The Stoned Age

I wasn’t intending to review this cult classic when I sat down to watch it last weekend. It’s not exactly the type of movie that gets much review attention. But when I was dragged into a wikispiral of gargantuan proportions, I found out something interesting.

Have you ever wondered what David Heyman was up to before he hit it big with the Harry Potter franchise?  Turns out, he wasn’t doing too much. But he did manage to produce The Stoned Age, the stoner teen comedy that was the unsolicited answer to Dazed and Confused. For the record ““ I really prefer Dazed and Confused to this movie, but I have to say, The Stoned Age has a certain charm.

Like any stoner teen comedy, this one focuses on the adventures of two friends trying to find a good time. And, like any stoner teen comedy, a good time means beer, drugs, and “chicks.” Over the course of the night, cops are run from, beer is consumed, and deep, teenage epiphanies hatch from new experiences and mind-altering substances.

Where does the charm come in, you might ask? Indeed, this is something hard to place. In part, it’s the obvious low-budget nature of this movie. It forces a fun campiness. In part, it’s the completely mind-blowing anachronisms. Sure, this is inevitable in a low-budget flick, but this movie takes it to new levels. For example, this thing is set in the late 1970s, specifically 1978, according to Wikipedia. One of the main songs in the movie?  Yeah, not released until 1981. Oddly enough, playing fast and loose with time just makes this movie more fun to watch.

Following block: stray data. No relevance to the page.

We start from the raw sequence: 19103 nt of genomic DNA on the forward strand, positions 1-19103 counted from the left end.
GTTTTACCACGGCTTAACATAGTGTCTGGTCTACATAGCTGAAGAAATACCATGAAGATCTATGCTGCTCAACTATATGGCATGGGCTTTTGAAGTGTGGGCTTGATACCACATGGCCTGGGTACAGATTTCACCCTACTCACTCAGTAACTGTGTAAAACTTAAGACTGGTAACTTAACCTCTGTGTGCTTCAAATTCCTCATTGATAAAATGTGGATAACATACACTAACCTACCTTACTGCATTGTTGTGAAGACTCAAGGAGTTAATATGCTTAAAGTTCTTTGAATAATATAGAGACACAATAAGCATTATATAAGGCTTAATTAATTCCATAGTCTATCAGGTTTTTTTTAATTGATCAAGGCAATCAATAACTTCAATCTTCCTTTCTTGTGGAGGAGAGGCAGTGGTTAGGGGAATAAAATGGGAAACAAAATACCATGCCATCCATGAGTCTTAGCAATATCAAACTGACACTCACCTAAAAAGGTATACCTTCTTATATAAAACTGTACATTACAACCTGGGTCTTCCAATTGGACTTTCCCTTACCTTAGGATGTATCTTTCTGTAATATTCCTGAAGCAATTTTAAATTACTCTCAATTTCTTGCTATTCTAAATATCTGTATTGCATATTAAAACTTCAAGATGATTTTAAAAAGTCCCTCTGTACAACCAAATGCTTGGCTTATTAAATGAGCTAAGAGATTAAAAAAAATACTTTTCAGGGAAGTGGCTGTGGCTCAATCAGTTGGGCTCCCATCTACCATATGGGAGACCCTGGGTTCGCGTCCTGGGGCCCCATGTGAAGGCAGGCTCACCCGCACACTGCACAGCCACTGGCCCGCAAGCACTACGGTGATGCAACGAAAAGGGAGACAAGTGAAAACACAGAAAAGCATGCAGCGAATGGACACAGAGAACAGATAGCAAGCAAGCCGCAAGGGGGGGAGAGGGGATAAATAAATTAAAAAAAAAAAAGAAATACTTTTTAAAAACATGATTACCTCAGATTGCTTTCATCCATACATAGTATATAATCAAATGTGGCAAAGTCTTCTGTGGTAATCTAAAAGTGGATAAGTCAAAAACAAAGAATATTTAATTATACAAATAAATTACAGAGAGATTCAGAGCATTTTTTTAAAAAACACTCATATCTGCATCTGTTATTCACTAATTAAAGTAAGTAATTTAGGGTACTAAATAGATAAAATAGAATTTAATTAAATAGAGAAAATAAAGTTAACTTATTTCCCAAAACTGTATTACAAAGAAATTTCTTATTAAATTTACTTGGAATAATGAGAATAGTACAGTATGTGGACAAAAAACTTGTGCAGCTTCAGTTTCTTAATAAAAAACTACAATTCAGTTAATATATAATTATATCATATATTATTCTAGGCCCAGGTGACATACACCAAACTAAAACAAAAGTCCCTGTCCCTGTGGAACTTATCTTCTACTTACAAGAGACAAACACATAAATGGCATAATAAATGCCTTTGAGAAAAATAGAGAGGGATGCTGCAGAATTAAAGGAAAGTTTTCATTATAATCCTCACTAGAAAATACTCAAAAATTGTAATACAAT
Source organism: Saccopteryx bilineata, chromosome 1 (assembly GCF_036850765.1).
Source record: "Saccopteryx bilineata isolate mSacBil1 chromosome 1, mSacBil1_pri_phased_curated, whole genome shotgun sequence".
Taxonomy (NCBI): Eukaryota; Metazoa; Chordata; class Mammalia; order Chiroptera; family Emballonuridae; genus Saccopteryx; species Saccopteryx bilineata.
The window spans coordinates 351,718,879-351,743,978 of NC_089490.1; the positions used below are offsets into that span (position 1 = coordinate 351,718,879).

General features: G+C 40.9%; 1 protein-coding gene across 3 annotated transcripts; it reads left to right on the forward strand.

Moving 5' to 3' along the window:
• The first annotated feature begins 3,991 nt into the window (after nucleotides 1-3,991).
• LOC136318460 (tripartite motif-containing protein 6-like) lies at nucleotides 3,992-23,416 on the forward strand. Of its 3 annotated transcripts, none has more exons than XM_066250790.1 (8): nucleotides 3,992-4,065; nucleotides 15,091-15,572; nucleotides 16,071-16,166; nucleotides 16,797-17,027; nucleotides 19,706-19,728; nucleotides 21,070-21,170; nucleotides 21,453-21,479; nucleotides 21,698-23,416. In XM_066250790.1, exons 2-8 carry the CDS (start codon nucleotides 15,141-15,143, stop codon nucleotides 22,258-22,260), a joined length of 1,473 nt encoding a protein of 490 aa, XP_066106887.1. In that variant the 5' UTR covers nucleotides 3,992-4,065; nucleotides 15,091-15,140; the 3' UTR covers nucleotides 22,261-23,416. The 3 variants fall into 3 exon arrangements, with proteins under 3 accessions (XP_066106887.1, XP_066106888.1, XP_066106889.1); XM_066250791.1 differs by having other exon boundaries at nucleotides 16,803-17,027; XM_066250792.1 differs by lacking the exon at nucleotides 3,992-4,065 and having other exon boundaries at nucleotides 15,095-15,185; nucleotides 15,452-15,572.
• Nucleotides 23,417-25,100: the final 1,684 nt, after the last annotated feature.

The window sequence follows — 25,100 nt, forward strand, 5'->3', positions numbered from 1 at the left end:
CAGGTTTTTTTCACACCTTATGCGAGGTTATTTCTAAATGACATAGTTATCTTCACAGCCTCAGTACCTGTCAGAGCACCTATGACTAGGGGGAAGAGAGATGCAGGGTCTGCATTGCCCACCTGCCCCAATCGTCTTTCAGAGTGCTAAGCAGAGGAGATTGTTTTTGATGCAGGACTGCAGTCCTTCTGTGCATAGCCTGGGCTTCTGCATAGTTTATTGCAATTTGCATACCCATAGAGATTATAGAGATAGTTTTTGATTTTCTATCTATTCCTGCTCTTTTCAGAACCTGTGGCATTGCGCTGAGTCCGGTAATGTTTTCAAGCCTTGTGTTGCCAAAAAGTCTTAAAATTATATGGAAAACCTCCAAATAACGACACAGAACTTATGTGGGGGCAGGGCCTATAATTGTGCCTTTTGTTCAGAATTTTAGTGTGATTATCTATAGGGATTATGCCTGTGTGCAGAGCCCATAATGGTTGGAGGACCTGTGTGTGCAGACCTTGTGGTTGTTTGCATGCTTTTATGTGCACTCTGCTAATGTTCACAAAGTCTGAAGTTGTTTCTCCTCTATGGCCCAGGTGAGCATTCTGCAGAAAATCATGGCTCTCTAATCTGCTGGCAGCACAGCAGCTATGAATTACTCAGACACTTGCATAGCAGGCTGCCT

But even with all, what pushes this movie into the “fun” bin is the strange placement of proto-feminist ideas.  I will say there is some skeezy sexual behavior, there are some underlying Nice Guyâ„¢ currents, and you can definitely find some subtle slut shaming.  It’s clearly not a perfect movie. Maybe I like it so much because I was not expecting to find anything redeeming about this movie.

Between the message that people need to talk and make real connections and be honest, and the idea that girls have value beyond their looks and cheerleader potential, and the idea that if you want to get “fine chicks” you need to be a fine person yourself, there’s some good stuff in there.

If you watch this movie, go in with no expectations. It’s the only way to enjoy the ride.


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